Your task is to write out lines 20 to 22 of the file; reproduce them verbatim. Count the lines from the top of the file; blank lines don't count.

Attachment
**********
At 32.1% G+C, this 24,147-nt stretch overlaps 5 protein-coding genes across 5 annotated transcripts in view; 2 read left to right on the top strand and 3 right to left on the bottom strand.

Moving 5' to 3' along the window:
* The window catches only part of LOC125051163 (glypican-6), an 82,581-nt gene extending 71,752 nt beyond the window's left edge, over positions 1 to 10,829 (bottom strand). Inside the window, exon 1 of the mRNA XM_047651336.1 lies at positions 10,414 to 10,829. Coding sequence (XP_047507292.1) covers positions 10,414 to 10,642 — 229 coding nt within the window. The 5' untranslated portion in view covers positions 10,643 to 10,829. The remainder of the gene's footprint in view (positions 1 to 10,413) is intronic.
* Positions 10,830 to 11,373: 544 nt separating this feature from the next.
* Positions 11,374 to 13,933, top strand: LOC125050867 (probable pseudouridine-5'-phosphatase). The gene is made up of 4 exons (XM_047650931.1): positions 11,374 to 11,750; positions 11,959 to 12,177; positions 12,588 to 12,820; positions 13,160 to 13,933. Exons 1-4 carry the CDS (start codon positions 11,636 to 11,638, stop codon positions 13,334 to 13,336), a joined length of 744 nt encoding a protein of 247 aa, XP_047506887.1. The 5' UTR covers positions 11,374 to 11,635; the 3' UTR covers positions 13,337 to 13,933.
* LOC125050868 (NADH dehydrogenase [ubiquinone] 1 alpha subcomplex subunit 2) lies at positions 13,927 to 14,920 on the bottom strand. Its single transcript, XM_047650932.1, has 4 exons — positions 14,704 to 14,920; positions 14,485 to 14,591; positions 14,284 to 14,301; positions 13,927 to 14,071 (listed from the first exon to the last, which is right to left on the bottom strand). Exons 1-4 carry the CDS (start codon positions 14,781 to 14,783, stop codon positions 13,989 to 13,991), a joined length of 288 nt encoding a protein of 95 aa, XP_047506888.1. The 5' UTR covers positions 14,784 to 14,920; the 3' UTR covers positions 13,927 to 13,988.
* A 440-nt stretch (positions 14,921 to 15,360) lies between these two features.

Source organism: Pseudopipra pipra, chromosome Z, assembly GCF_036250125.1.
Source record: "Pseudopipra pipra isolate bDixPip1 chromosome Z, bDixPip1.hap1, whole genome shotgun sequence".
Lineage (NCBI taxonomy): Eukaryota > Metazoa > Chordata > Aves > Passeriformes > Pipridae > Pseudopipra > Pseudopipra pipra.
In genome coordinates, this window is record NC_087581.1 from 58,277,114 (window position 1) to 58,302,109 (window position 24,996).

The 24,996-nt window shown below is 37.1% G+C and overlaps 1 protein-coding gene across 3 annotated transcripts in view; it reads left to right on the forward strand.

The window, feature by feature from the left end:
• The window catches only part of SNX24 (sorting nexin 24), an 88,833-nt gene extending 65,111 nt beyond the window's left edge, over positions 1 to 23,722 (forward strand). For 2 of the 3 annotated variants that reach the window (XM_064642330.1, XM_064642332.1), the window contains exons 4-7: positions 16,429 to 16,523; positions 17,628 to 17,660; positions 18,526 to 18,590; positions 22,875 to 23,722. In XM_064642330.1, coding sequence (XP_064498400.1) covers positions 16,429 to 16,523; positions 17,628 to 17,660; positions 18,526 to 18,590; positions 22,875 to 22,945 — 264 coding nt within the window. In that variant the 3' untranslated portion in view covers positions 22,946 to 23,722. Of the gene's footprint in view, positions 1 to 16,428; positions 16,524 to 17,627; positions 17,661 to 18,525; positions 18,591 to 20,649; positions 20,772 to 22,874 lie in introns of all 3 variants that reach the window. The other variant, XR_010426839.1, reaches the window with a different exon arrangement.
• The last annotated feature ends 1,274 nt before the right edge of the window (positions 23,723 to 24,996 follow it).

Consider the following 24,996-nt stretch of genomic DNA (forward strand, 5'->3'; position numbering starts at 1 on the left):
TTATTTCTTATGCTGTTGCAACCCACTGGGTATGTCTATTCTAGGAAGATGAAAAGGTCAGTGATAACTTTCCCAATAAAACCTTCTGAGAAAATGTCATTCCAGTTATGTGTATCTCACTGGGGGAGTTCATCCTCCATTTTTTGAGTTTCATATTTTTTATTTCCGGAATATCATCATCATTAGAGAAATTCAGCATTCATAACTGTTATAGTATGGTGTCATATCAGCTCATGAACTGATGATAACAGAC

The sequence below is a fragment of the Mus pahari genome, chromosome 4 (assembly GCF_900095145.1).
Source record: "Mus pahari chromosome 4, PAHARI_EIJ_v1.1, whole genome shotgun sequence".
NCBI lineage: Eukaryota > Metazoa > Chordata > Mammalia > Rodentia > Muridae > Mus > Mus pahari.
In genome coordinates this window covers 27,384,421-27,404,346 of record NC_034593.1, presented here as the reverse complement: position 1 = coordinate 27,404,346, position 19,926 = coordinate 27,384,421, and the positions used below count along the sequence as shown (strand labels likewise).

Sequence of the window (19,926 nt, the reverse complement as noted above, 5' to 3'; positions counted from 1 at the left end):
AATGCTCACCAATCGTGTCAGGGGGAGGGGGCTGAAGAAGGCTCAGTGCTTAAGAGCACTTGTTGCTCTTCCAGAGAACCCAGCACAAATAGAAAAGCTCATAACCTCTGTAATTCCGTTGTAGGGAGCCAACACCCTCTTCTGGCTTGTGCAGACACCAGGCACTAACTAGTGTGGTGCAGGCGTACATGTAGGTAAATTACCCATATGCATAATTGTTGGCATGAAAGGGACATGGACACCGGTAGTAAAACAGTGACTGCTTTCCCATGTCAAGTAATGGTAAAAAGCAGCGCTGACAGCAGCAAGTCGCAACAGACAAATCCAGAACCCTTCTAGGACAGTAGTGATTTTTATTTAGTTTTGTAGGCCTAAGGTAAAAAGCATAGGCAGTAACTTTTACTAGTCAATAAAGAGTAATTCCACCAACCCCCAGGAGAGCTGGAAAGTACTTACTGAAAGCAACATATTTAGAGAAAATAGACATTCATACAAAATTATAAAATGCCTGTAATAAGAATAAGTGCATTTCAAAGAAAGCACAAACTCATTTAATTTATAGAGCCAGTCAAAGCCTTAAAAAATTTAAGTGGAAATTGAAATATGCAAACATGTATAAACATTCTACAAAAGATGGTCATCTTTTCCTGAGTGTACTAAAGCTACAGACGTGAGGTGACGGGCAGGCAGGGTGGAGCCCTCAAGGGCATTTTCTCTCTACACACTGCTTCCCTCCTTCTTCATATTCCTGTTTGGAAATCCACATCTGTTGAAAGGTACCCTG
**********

NCBI lineage: Eukaryota > Metazoa > Chordata > Mammalia > Rodentia > Muridae > Mus > Mus pahari.
In genome coordinates this window covers 27,384,421-27,404,346 of record NC_034593.1, presented here as the reverse complement: position 1 = coordinate 27,404,346, position 19,926 = coordinate 27,384,421, and the positions used below count along the sequence as shown (strand labels likewise).

Sequence of the window (19,926 nt, the reverse complement as noted above, 5' to 3'; positions counted from 1 at the left end):